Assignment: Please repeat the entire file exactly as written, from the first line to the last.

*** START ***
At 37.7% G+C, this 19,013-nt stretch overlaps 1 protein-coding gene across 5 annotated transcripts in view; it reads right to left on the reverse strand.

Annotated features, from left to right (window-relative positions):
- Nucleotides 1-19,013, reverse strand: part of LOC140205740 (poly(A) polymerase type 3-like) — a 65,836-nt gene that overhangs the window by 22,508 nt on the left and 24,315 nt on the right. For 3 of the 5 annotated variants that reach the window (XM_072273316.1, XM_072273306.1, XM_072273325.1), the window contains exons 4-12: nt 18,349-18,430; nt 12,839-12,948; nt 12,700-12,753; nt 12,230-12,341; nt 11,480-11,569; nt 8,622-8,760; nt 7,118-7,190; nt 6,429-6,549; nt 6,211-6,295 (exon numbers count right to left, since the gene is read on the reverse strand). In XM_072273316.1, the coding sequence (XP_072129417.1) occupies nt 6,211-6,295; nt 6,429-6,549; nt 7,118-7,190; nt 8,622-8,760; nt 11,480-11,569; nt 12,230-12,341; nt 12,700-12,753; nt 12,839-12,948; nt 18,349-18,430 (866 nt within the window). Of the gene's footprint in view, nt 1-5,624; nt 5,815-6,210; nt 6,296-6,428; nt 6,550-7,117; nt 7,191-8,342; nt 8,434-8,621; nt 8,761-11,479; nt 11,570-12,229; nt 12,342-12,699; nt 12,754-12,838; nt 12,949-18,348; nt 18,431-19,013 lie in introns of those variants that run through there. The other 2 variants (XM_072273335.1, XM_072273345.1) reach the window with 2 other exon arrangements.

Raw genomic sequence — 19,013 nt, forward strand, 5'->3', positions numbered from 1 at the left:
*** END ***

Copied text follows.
At 37.7% G+C, this 19,013-nt stretch overlaps 1 protein-coding gene across 5 annotated transcripts in view; it reads right to left on the reverse strand.

Annotated features, from left to right (window-relative positions):
- Nucleotides 1-19,013, reverse strand: part of LOC140205740 (poly(A) polymerase type 3-like) — a 65,836-nt gene that overhangs the window by 22,508 nt on the left and 24,315 nt on the right. For 3 of the 5 annotated variants that reach the window (XM_072273316.1, XM_072273306.1, XM_072273325.1), the window contains exons 4-12: nt 18,349-18,430; nt 12,839-12,948; nt 12,700-12,753; nt 12,230-12,341; nt 11,480-11,569; nt 8,622-8,760; nt 7,118-7,190; nt 6,429-6,549; nt 6,211-6,295 (exon numbers count right to left, since the gene is read on the reverse strand). In XM_072273316.1, the coding sequence (XP_072129417.1) occupies nt 6,211-6,295; nt 6,429-6,549; nt 7,118-7,190; nt 8,622-8,760; nt 11,480-11,569; nt 12,230-12,341; nt 12,700-12,753; nt 12,839-12,948; nt 18,349-18,430 (866 nt within the window). Of the gene's footprint in view, nt 1-5,624; nt 5,815-6,210; nt 6,296-6,428; nt 6,550-7,117; nt 7,191-8,342; nt 8,434-8,621; nt 8,761-11,479; nt 11,570-12,229; nt 12,342-12,699; nt 12,754-12,838; nt 12,949-18,348; nt 18,431-19,013 lie in introns of those variants that run through there. The other 2 variants (XM_072273335.1, XM_072273345.1) reach the window with 2 other exon arrangements.

Raw genomic sequence — 19,013 nt, forward strand, 5'->3', positions numbered from 1 at the left: